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New ‘One-Hour’ Rule For Treating Sepsis Patients Could Save Lives

By Principal Lawyer, Clinical and Medical Negligence

Hospital patients displaying signs of life-threatening sepsis must be seen by a senior doctor within an hour, under new guidelines set out by the National Institute for Health and Care Excellence (NICE).

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Those classed as high risk must also receive intravenous fluids and antibiotics.

The new guidance, published on 10 March, 2017, states that clinicians in any setting, but specifically accident and emergency departments or GP practices, should check patients presenting with suspected sepsis for specific signs that determine whether their symptoms are life-threatening.

As medical negligence lawyers we unfortunately see how delays in treating sepsis have led to severe, lifelong injuries for some of our clients. Some have lost loved ones as a result of failure to act swiftly on the warning signs.

NICE’s advice follows previous guidance that sepsis, should be treated as an emergency in the same way as a heart attack.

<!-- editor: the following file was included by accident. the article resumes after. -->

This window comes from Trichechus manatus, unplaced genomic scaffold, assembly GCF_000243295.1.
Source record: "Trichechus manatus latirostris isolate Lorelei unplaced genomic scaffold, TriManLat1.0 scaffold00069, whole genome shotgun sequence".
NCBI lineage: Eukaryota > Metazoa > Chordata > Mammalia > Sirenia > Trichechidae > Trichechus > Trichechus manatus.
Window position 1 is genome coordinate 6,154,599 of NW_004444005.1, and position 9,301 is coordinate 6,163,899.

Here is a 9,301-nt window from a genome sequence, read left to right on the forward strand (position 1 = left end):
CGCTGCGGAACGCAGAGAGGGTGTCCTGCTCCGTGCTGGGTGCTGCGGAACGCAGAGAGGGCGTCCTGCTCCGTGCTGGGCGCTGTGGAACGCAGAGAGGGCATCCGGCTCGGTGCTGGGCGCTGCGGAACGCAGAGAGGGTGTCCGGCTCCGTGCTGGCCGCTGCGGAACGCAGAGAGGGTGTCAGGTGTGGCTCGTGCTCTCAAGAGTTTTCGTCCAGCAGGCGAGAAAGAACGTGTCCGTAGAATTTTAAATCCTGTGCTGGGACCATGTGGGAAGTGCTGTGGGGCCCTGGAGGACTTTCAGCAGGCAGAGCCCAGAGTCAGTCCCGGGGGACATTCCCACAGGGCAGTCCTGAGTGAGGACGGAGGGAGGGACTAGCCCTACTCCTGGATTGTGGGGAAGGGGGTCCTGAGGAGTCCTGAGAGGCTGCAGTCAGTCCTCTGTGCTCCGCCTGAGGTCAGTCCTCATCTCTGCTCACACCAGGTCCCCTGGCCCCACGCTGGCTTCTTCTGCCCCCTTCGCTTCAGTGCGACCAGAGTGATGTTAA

I am pursuing a successful case on behalf of Reuben Harvey-Smith who was just three years old when he had to have both his legs, below the knee, and most of his fingers amputated after doctors failed to spot the signs of toxic shock syndrome. It is vital to both know the signs and act on them quickly to avoid such devastating consequences.

For more information on Reuben’s case, and insights from Reuben’s mum, see: Toddler Has Legs And Fingers Amputated After Doctors Fail to Spot Signs of Toxic Shock Syndrome

recent study from the York Health Economics Consortium suggests that 260,000 people in the UK develop sepsis every year and the UK Sepsis Trust estimates that around 44,000 people per year die from the condition.

Experts believe that, by treating cases of sepsis early enough, between 5,000 and 13,000 deaths could be avoided. For further information on sepsis and toxic shock syndrome, see our free, printable advice guide here

NICE’s advice follows previous guidance that sepsis, should be treated as an emergency in the same way as a heart attack.

For more information, please see our previous blog: What Happens When Sepsis Isn’t Treated as Urgently as Heart Attacks?

 

 

 

Tim Deeming is a principal lawyer, specialising in clinical and medical negligence claims at Slater and Gordon Lawyers in Cambridge.

For a free consultation about a clinical or medical negligence compensation claim call us 24/7 on freephone 0800 916 9049 or contact us online and we will call you.

 

Sepsis, Medical Negligence Claims, Clinical / Medical Negligence, Clinical Negligence

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